There is growing medical evidence for the health benefits of seafood. Consuming 2-3 seafood meals per week is associated with lower prevalence of heart disease. It is also reported to have beneficial effects for many other diseases and medical conditions. 

 

The table below shows some of the health benefits associated with fish consumption and the level of supporting scientific evidence.

 

Disease or Health Condition

Strong Evidence of Significant Health Benefits

Promising Preliminary Results

Possible Health Benefits but requires more substantiation

Coronary heart disease

ü

   

High blood pressure

ü

   

Irregular heart beat (arrhythmia)

ü

   

Diabetes

ü

   

Cancer

     

            Bowel Cancer

 

ü

 

            Laryngeal Cancer

   

ü

            Pancreatic Cancer

   

ü

Asthma

 

ü

 

Rheumatoid arthritis

ü

   

Central Nervous System

     

            Neural development

 

ü

 

            Memory

   

ü

Depression

   

ü

 

Source: What's so healthy about seafood (2004) Fisheries Research & Development Corporation, Canberra.

The reason seafood is so good for you is because of the OILS they contain. Oils play a vital role in the functioning of our bodies; they serve as a concentrated source of energy, as a fuel molecule and as a component of cell membranes. There are two main components that make up oils: the saturated and unsaturated fatty acids.

There are a number of fatty acids. 

EPA (eicosapentaenoic acid, 20:5, n-3),

DHA (docosahexaenoic acid, 22:6, n-3), and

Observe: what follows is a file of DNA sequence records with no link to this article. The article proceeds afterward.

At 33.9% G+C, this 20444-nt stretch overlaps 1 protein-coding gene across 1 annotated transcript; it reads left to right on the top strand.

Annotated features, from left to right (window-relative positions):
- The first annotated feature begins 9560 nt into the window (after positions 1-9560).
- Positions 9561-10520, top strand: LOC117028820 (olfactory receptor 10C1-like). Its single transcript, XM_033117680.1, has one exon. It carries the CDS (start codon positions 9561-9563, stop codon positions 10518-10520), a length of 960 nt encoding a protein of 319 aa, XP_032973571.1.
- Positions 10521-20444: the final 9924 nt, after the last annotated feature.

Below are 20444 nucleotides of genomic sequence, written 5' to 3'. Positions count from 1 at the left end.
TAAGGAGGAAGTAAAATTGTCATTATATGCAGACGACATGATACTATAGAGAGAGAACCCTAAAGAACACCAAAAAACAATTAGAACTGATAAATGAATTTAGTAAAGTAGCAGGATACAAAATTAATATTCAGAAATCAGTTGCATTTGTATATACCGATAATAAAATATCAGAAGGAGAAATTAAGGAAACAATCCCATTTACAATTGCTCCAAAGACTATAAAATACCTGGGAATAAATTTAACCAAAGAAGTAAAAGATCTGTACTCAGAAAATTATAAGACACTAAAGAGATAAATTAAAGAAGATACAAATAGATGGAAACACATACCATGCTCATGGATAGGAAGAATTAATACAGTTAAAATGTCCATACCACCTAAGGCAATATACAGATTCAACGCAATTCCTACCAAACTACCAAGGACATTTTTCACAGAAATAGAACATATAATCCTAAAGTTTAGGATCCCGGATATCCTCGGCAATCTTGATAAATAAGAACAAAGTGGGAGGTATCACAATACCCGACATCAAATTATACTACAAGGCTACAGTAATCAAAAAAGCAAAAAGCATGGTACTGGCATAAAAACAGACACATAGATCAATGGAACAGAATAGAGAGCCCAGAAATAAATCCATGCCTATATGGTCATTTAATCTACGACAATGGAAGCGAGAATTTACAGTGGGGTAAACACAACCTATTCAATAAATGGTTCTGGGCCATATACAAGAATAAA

AA (arachidonic acid, 20:4, n-6)

EPA and DHA are OMEGA 3 POLY-UNSATURATED FATTY ACIDS and AA is an OMEGA 6 POLY-UNSATURATED FATTY ACID. 

Unlike other oils, our bodies only produce small amounts of poly-unsaturated essential fatty acids and as such we need to eat foods that contain them. Seafood is one of the highest know sources of Omega 3 (n-3) essential fatty acids. It also contains Omega 6 (n-6) essential fatty acids. Some other sources of n-3 and n-6 fatty acids include flaxseed oil, soybeans, canola and purslane (plants are generally higher in Omega 6). 

So how does the Omega 3 oil levels in seafood compare to other meat sources? CSIRO has compilied the following comparison (all measurements are milligrams per 100g of meat (mg/100g)):

 

Fish

210

Oysters

150

Prawns

120

Lobster

105

Turkey

35

Beef

22

Chicken

19

Lamb

18

Pork

0

Veal

0

 

It is important to remember that getting the balance of Omega 3 and 6 oils right in the body is also important for good health! So to prevent deficiencies in essential fatty acids ensure that your diet has 2.4% of the total fat as omega 6 and 0.5-1.0% as omega 3 oils. Or alternatively just eat a wide variety of Australian seafood!

For South Australia fish species here's the good oil on our local fish:

 

 

Oil Content mg/100g

Seafood Product

EPA

DHA

AA

Omega 3 :omega 6 ratio

% Total oil

Callop

26

105

45

2.3

0.6

Southern garfish

22

109

22

3.6

0.7

Mullet (yellow eye/Coorong)

34

87

26

4.4

0.4

Western King prawns

58

47

66

1.5

0.8

Southern rocklobster

68

62

28

3.5

0.6

Gummy shark

29

219

34

4.8

0.9

Snapper

28

164

24

4.4

0.6

Australian herring (tommy ruff)

68

212

84

2.9

1.7

King George whiting

43

57

42

2.3

0.6

Source: Nichols, P.D. et al (1998) Seafood: the good food, Fisheries Research & Development Corporation, Canberra.

For more information about the health benefits of seafood you can download the following brochures "What's So Great About Seafood" and "What's So Healthy About Seafood" or visit Seafood Services Australia at www.seafood.net.au, CSIRO Health and Wellbeing section at www.csiro.gov.au/csiro/channel/ich2k.html or read the CSIRO brochures at www.csiro.gov.au/csiro/channel/pchg2.html or FRDC www.frdc.com.au

Please note this data provided by SAFIC is general information only. You should consult with your health care professional before making changes to your diet.